Future Star at Southern: Freshman Looks to Make it Big in Music
Trumayne Guy – Contributor
This past August on Move-In Day, Christian Caruso, musically referred to as Kid Caruso, brought along his passion for music to the university.
“I actually have a set-up in my room with a mic, headphones and my laptop,” said the Wolcott, CT native. “I also brought my guitar. I like to work on music any time I have free time.”
At the university, there is an underground presence of music artists on campus. Business marketing major from Connecticut, Christian Caruso, a freshman who plans on minoring in music, is a Hip-Hop/R&B/Pop artist on the rise. Music is something that he is passionate about, and continues to bring it with him everywhere he goes.
The passion to create is something that started at a young age for Caruso, who started writing songs at the young age of six. It was his family and their Christian faith that inspired his music early on.
“I grew up in a Christian family, so the songs I was writing at first were Christian-based,” said Caruso. “My grandpa did music for the church so he got me into it.”
From then on, his expertise grew and by 11 years old his songwriting became more advanced.
“By 13 or 14-years-old I was making full-fledged songs with production,” said Caruso. “This is when I started going to the studio.”
Not only is Caruso inspired by family, but also by him grasping songwriting so well.
“It’s a natural talent, you know? I love doing it and I’m good at it. It’s a passion,” Caruso said.
After 8th grade, Caruso moved from Naugatuck to Wolcott for high school, which is where he began to truly put himself out there, posting music on major platforms along with posting more promotion on social media platforms.
On his TikTok account, @kid_caruso, he began to receive some traction, with his video promoting his song “On Me” receiving 37,800 views and over 2,000 likes. More eyes were on Caruso, bringing on fellow musicians that took a liking to his music.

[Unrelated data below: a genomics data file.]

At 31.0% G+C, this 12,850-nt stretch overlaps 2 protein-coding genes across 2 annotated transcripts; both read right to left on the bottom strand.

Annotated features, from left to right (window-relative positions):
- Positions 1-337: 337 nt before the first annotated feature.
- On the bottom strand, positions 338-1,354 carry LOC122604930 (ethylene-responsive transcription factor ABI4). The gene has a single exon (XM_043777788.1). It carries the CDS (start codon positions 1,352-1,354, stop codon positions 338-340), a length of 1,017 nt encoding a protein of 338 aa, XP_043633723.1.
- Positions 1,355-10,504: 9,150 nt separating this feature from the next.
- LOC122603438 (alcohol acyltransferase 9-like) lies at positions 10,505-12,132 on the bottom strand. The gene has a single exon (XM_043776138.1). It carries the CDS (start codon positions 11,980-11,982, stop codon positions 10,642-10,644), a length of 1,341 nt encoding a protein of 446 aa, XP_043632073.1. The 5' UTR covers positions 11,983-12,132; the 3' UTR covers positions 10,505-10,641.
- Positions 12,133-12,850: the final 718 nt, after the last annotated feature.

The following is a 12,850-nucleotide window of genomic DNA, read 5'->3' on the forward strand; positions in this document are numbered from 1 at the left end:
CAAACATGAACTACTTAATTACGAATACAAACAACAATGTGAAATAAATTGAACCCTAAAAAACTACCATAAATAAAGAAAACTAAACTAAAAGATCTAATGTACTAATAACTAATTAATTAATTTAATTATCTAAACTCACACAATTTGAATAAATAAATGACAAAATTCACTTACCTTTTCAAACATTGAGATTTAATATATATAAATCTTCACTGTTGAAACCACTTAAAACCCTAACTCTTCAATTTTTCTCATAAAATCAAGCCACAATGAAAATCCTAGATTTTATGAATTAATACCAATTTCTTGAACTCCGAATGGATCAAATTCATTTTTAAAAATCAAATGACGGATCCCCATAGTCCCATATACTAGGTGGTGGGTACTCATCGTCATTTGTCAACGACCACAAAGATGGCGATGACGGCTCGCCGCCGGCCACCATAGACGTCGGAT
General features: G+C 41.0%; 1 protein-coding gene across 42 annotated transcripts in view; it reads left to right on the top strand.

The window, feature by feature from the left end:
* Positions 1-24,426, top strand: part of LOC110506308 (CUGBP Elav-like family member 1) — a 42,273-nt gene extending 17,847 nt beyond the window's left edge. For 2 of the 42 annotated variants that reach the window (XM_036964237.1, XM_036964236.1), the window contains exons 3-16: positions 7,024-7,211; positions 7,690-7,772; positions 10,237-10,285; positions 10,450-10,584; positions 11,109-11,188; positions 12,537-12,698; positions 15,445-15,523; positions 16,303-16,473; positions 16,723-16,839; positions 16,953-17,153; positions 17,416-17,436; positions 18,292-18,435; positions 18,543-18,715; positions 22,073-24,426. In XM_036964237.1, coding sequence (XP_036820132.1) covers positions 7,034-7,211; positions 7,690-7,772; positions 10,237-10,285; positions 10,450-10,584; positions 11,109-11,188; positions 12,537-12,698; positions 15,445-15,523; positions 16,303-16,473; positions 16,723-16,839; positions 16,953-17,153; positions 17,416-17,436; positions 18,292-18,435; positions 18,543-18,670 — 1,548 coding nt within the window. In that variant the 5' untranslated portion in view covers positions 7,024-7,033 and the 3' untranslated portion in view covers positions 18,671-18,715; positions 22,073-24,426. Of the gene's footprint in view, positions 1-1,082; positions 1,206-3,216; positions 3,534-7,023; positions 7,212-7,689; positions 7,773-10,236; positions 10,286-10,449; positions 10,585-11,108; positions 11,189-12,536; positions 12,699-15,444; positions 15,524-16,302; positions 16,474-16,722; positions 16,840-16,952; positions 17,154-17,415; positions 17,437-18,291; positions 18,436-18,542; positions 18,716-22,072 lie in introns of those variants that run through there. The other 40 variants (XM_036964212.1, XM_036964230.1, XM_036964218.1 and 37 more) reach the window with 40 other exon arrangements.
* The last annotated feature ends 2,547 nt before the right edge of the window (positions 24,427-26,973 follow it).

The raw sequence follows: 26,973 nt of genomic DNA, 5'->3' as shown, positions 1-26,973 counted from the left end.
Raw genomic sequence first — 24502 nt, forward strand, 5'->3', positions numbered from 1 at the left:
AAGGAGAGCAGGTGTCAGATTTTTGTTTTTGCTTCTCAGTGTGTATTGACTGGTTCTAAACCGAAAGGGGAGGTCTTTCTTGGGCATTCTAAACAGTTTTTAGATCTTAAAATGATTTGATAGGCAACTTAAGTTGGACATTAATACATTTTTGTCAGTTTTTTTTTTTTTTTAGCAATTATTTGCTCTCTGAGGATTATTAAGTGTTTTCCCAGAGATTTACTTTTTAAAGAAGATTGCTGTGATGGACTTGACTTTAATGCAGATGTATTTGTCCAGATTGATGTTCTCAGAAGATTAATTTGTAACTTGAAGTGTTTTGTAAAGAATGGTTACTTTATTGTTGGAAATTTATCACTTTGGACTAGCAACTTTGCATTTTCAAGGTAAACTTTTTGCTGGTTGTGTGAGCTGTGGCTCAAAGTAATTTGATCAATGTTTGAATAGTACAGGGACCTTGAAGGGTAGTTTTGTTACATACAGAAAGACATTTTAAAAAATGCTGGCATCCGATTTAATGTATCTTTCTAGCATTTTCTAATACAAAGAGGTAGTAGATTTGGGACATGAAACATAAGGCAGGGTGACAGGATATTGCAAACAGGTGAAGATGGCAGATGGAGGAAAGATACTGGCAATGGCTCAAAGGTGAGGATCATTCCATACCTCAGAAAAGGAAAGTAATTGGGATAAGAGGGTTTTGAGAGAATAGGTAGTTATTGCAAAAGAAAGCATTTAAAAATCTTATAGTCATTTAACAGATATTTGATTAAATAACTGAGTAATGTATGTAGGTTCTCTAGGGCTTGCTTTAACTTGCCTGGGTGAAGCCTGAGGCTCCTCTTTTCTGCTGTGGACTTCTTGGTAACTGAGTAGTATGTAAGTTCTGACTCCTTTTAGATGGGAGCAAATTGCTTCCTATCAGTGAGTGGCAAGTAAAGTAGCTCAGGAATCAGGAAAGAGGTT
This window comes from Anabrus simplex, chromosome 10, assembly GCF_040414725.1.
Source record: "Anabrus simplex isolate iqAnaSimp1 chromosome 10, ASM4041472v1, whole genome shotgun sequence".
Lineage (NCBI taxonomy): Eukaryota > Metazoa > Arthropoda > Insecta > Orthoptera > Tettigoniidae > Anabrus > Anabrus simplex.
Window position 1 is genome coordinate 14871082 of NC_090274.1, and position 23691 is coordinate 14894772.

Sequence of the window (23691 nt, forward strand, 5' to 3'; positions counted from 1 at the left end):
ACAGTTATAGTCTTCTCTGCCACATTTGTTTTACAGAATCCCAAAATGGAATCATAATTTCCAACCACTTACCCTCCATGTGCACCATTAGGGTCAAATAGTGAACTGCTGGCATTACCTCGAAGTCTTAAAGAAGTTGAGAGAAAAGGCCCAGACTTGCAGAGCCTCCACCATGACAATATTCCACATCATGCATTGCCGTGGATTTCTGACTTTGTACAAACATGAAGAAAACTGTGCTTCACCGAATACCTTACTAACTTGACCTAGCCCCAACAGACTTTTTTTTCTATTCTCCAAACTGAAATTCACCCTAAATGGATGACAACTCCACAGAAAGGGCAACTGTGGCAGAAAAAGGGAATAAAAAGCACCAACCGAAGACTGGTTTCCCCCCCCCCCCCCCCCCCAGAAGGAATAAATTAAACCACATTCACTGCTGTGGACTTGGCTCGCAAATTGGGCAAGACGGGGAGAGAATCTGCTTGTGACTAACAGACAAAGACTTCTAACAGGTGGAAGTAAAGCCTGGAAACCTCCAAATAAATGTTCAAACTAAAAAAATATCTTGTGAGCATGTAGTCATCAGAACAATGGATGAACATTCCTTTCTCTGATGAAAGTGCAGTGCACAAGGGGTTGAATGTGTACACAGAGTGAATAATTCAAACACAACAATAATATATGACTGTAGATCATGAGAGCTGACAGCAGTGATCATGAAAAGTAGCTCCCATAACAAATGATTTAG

“I started to have a lot of producers hitting me up,” said Caruso, “but I work with this one guy out in St. Louis named Will Lorenz. He’s been producing most of my stuff.”
Lorenz is a music producer and engineer who is also co-founder of Mob Monopoly, a collective of producers that sell beats along with selling sample packs and drum kits on their website, mobmonopolyrecords.com.
Not only does Caruso receive support from people on social media, but also from his loving parents, who anticipate great things from their musically-inclined son.
Caruso’s mother, Stephanie Chimera, describes herself as “his biggest fan.” “He’s smart, funny and talented. I can’t wait to hear him on the radio one day,” she said.
Richard Chimera, Caruso’s father, believes that his son’s stardom is bound to happen.
“We’re just sitting around waiting for the world to discover him because he’s already better than anything out there,” said Chimera.
Regardless of the people believing or not believing in him, Caruso believes in himself and plans on taking his music to new heights. He sees himself eventually on a big stage but until then, he’ll be mastering his craft here at the university.